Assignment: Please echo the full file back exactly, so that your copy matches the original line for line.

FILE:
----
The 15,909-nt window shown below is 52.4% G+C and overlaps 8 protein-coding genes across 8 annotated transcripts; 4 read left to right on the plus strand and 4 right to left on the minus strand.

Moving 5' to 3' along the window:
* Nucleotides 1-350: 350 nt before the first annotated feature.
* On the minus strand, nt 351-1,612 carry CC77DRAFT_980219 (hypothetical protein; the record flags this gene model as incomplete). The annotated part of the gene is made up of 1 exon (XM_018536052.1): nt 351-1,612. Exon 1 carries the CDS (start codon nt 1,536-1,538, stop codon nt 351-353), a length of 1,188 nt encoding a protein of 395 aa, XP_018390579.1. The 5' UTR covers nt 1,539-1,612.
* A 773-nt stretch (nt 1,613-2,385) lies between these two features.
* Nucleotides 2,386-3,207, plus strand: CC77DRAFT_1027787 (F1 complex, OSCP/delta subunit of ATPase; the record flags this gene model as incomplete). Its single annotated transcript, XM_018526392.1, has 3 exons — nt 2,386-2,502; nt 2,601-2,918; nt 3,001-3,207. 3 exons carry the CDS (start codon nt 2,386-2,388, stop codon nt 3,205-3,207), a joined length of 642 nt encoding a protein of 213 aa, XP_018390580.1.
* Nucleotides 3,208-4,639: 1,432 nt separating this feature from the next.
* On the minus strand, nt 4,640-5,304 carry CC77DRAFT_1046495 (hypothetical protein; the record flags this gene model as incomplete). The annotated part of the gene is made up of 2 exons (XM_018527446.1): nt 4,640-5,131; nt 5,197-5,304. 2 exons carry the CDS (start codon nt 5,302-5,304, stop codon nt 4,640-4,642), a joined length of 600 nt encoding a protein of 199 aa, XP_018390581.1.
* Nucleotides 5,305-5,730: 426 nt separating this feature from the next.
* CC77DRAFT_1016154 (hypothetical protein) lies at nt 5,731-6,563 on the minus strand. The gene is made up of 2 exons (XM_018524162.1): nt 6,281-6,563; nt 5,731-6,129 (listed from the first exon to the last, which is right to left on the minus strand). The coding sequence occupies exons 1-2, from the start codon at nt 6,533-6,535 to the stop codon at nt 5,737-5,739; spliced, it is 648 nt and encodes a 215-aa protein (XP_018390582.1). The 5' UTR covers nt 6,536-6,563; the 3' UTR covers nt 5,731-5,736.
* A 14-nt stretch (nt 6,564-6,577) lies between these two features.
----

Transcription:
The 15,909-nt window shown below is 52.4% G+C and overlaps 8 protein-coding genes across 8 annotated transcripts; 4 read left to right on the plus strand and 4 right to left on the minus strand.

Moving 5' to 3' along the window:
* Nucleotides 1-350: 350 nt before the first annotated feature.
* On the minus strand, nt 351-1,612 carry CC77DRAFT_980219 (hypothetical protein; the record flags this gene model as incomplete). The annotated part of the gene is made up of 1 exon (XM_018536052.1): nt 351-1,612. Exon 1 carries the CDS (start codon nt 1,536-1,538, stop codon nt 351-353), a length of 1,188 nt encoding a protein of 395 aa, XP_018390579.1. The 5' UTR covers nt 1,539-1,612.
* A 773-nt stretch (nt 1,613-2,385) lies between these two features.
* Nucleotides 2,386-3,207, plus strand: CC77DRAFT_1027787 (F1 complex, OSCP/delta subunit of ATPase; the record flags this gene model as incomplete). Its single annotated transcript, XM_018526392.1, has 3 exons — nt 2,386-2,502; nt 2,601-2,918; nt 3,001-3,207. 3 exons carry the CDS (start codon nt 2,386-2,388, stop codon nt 3,205-3,207), a joined length of 642 nt encoding a protein of 213 aa, XP_018390580.1.
* Nucleotides 3,208-4,639: 1,432 nt separating this feature from the next.
* On the minus strand, nt 4,640-5,304 carry CC77DRAFT_1046495 (hypothetical protein; the record flags this gene model as incomplete). The annotated part of the gene is made up of 2 exons (XM_018527446.1): nt 4,640-5,131; nt 5,197-5,304. 2 exons carry the CDS (start codon nt 5,302-5,304, stop codon nt 4,640-4,642), a joined length of 600 nt encoding a protein of 199 aa, XP_018390581.1.
* Nucleotides 5,305-5,730: 426 nt separating this feature from the next.
* CC77DRAFT_1016154 (hypothetical protein) lies at nt 5,731-6,563 on the minus strand. The gene is made up of 2 exons (XM_018524162.1): nt 6,281-6,563; nt 5,731-6,129 (listed from the first exon to the last, which is right to left on the minus strand). The coding sequence occupies exons 1-2, from the start codon at nt 6,533-6,535 to the stop codon at nt 5,737-5,739; spliced, it is 648 nt and encodes a 215-aa protein (XP_018390582.1). The 5' UTR covers nt 6,536-6,563; the 3' UTR covers nt 5,731-5,736.
* A 14-nt stretch (nt 6,564-6,577) lies between these two features.